How to Use Food Scraps to Cut Back on Waste in the Kitchen

Using food scraps is a great way to be resourceful and environmentally responsible in the kitchen. Food scraps are the inevitable pieces of food lingering after being prepared. Think stems of kale, stalks of broccoli, citrus rinds, eggshells, and any part of food that goes unused. Make the most of the food you spend your hard-earned money on with these clever ways to use food scraps. Additionally, save this to come back to when you find yourself wondering how you can use food scraps.


Featuring: The Zero-Waste Chef

Featuring: The Zero-Waste Chef

The Zero-Waste Chef, Anne-Marie Bonneau, is the founder of Zero Waste Chef, an online platform that serves as a resource for living a less wasteful, more environmentally responsible lifestyle. She is an expert on making the most of the groceries you spend your hard-earned money on and minimizing waste in the kitchen. Her new book, “The Zero-Waste Chef: Plant-Forward Recipes and Tips for a Sustainable Kitchen and Planet”, outlines ways to be more resourceful in the kitchen through a series of excellent recipes and tips.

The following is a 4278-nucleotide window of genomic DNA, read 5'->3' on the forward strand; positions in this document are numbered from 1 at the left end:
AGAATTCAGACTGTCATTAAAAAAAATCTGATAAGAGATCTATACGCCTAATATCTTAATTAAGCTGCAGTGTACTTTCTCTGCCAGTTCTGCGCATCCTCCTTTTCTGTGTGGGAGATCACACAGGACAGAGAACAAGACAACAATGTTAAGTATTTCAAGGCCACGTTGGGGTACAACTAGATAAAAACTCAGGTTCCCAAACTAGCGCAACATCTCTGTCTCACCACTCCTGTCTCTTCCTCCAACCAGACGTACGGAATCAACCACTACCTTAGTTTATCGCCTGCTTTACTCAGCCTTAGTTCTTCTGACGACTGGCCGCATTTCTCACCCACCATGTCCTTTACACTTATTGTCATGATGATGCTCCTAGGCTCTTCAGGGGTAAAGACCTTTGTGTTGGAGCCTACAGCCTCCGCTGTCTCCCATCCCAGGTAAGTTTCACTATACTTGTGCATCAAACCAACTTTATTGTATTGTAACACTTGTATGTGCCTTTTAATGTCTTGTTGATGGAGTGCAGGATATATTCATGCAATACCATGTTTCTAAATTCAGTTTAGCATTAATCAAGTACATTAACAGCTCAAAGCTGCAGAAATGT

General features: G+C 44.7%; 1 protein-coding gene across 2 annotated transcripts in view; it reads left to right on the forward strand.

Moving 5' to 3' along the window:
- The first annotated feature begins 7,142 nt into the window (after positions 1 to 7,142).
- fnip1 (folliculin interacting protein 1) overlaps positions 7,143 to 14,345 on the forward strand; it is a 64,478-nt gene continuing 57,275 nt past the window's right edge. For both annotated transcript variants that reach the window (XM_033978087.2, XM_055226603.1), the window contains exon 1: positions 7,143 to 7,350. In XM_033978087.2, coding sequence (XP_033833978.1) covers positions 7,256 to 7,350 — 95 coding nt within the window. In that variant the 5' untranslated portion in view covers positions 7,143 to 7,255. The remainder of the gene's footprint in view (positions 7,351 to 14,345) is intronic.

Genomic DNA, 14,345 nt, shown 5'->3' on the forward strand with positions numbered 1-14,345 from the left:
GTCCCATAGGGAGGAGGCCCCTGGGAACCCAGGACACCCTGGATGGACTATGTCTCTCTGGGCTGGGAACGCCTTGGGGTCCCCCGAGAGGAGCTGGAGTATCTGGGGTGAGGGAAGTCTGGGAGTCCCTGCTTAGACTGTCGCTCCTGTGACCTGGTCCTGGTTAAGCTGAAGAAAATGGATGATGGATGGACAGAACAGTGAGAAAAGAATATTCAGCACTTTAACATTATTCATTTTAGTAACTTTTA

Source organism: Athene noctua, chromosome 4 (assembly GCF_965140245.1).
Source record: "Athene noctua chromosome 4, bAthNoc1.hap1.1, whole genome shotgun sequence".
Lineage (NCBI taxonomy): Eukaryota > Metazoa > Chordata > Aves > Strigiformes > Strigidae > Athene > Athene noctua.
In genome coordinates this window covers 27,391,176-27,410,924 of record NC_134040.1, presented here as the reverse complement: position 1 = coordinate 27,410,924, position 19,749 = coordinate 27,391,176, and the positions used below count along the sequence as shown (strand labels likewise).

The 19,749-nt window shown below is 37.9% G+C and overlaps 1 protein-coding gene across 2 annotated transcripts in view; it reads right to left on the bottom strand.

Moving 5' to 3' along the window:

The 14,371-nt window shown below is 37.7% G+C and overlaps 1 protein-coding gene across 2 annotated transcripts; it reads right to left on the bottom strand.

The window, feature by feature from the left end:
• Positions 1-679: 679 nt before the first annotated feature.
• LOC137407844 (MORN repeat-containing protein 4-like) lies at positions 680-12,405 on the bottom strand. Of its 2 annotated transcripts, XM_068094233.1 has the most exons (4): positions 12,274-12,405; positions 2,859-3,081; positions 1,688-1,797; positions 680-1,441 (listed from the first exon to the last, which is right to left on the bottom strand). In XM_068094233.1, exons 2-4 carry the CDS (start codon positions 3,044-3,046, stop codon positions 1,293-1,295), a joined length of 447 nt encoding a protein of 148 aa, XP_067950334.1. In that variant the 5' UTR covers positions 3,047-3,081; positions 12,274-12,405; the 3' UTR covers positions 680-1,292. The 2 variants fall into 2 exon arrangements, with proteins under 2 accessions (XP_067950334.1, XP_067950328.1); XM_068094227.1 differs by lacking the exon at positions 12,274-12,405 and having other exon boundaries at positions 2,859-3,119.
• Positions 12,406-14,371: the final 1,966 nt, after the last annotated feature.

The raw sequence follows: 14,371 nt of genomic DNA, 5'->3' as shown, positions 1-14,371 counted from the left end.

Leftover Herbs

More often than not, I find myself buying more herbs than I need. Specifically, I find pre-packaged herbs and big bunches of cilantro and parsley hard to use up. Here are some unique ways to use food scraps like parsley, rosemary, cilantro, mint, thyme, and any other herb you have leftover.


assortment of fresh herbs on a cutting board
Infused Oil